Join Professor WifPic, the four-armed alien being, for five hands-on
interactive lesson plans based on Hubble Space Telescope data and
technology now available to science educators at all levels.
Developed by teachers, scientists, and engineers at the Space
Telescope Science Institute, the lesson plans include Hubble Deep
Field (middle level); Student Astronaut Challenge (middle level);
Solar System Trading Cards (elementary level); Stars: Birth, Life and
Death, and Rebirth (high school level); and Aiming the Hubble Space
[from The American Institute of Physics Bulletin of Physics Education News]k
The Space Telescope Science Institute has made lessons about "Hubble Deep Field," "Student Astronaut Challenge," "Solar System Trading Cards," "Stars: Brith, Life, Death, and Re-Birth", and "Aiming the Hubble Space Telescope. They are becoming available on-line.
The Advanced X-ray Astrophysics Facility (AXAF) is the follow-on to the Einstein Observatory as an imaging x-ray telescope. It will have higher angular resolution by a factor of 10 (similar to the gain of the Hubble Space Telescope over ground-based observing) and better sensitivity by a factor of 100. Its Web site describes AXAF itself and the AXAF Science Center at the Harvard-Smithsonian Center for Astrophysics.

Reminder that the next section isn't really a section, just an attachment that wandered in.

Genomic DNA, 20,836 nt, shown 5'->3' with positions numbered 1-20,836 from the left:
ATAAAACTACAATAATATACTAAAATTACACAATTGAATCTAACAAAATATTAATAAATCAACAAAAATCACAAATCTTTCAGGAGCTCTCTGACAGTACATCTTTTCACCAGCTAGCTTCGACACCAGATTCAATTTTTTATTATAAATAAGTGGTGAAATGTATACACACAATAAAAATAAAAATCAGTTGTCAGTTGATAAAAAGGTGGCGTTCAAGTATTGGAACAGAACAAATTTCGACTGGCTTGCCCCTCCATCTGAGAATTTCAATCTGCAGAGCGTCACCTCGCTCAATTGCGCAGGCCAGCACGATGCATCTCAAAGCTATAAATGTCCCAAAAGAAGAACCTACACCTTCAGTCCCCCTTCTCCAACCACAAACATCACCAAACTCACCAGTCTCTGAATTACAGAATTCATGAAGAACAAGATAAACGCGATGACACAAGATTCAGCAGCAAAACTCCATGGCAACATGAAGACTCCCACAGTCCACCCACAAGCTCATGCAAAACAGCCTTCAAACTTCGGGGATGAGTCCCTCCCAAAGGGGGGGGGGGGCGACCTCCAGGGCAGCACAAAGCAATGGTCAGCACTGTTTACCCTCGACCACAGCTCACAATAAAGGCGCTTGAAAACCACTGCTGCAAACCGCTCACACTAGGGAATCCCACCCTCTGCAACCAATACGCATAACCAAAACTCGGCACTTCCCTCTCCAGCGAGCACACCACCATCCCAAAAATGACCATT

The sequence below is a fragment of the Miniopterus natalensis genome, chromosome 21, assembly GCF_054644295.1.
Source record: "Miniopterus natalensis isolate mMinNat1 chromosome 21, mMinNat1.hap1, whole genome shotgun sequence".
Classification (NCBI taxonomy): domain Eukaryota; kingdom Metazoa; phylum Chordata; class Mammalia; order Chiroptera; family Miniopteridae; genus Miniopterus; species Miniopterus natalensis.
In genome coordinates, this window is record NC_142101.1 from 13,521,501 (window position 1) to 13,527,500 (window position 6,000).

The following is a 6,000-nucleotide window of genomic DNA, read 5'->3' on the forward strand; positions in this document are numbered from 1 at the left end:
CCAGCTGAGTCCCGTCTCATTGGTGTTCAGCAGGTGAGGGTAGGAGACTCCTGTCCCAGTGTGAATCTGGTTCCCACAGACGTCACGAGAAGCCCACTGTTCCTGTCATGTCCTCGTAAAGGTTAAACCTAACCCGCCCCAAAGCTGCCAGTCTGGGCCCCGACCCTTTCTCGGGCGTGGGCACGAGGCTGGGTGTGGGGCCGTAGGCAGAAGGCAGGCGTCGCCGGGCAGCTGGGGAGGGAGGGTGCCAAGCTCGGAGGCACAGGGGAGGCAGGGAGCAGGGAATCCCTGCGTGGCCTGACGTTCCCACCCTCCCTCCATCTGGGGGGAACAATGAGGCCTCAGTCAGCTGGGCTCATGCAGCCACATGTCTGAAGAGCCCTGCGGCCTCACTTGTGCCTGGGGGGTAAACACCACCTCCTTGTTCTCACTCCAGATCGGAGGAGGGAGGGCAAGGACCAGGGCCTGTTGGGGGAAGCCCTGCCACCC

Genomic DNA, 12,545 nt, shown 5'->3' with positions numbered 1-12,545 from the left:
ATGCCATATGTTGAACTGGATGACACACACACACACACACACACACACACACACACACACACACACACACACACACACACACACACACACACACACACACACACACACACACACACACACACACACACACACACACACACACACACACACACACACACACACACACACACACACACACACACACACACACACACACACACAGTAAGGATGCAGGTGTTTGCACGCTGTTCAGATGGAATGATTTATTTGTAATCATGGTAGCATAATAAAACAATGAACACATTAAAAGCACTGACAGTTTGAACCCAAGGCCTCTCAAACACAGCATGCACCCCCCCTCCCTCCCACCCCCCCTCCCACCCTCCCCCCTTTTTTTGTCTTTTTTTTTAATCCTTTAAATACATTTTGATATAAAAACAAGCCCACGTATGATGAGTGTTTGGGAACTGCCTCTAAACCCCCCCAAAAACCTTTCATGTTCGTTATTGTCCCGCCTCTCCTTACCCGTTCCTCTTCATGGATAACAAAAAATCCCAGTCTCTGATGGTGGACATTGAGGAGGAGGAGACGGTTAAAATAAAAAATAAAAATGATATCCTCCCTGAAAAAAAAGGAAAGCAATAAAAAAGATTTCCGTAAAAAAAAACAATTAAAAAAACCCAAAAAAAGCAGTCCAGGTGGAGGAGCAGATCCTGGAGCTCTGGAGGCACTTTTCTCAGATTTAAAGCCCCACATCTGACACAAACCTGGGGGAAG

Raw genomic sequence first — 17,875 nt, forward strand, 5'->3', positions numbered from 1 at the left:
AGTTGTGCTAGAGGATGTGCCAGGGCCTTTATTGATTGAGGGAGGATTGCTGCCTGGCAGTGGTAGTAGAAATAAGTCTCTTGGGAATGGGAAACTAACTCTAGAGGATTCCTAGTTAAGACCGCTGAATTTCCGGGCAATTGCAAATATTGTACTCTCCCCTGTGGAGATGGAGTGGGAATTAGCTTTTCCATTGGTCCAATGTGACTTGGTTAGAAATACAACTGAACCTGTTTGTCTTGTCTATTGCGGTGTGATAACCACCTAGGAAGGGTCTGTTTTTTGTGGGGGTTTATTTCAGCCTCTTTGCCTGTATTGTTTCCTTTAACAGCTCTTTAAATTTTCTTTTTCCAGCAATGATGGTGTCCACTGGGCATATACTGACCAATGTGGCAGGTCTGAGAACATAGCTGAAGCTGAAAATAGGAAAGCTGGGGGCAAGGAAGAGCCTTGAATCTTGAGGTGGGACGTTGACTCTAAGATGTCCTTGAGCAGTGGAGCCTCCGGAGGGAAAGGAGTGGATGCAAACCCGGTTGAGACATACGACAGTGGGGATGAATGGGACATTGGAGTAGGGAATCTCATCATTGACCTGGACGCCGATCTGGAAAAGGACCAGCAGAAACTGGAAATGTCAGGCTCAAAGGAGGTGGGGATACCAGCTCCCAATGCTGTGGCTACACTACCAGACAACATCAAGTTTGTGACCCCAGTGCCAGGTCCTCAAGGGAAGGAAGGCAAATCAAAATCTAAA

The Next Generation Space Telescope (NGST) study responds to the HST & Beyond report (Dressler et al., 1996, avail. STScI), which calls for 1) continued HST operations for visible and UV, 2) an IR telescope to examine the origins of galaxies and stars, with a strong guest investigator program, and 3) interferometers to find and obtain thermal IR spectra of extrasolar planets. At the American Astronomical Society meeting in January 1996, NASA Administrator D. Goldin announced that NASA would study 2) with an aperture much larger than 4 m. The first results are available and a formal report is in preparation.
It appears feasible to build a radiatively cooled 8 m telescope with a deployable segmented primary mirror, launched by 2007 on an Atlas IIAS class expendable vehicle to the Lagrange point L2, and covering 1-5 microns. With a sensitivity of K magnitude = 31, it could observe supernovae at z<12, the initial burst of star formation in globular clusters to z=15, the objects that ionize the intergalactic medium to z=30, and the formation of galaxies and clusters of galaxies to z=30. For point sources the NGST could be 100 times faster than HST. It would include wide field diffraction limited cameras and low to medium resolution multiobject spectrometers. Shorter and longer wavelength coverage (with a goal of 0.5 to 20 microns), and additional instruments, are under evaluation.
A variety of ISOCAM results from the Infrared Space Observatory are available, along with links to the results of other experiments.
A tour of Mauna Kea with its telescopes is available, photographed
from the ground and from
a helicopter by
Richard Wainscoat of the Institute for Astronomy, University of Hawaii, staff.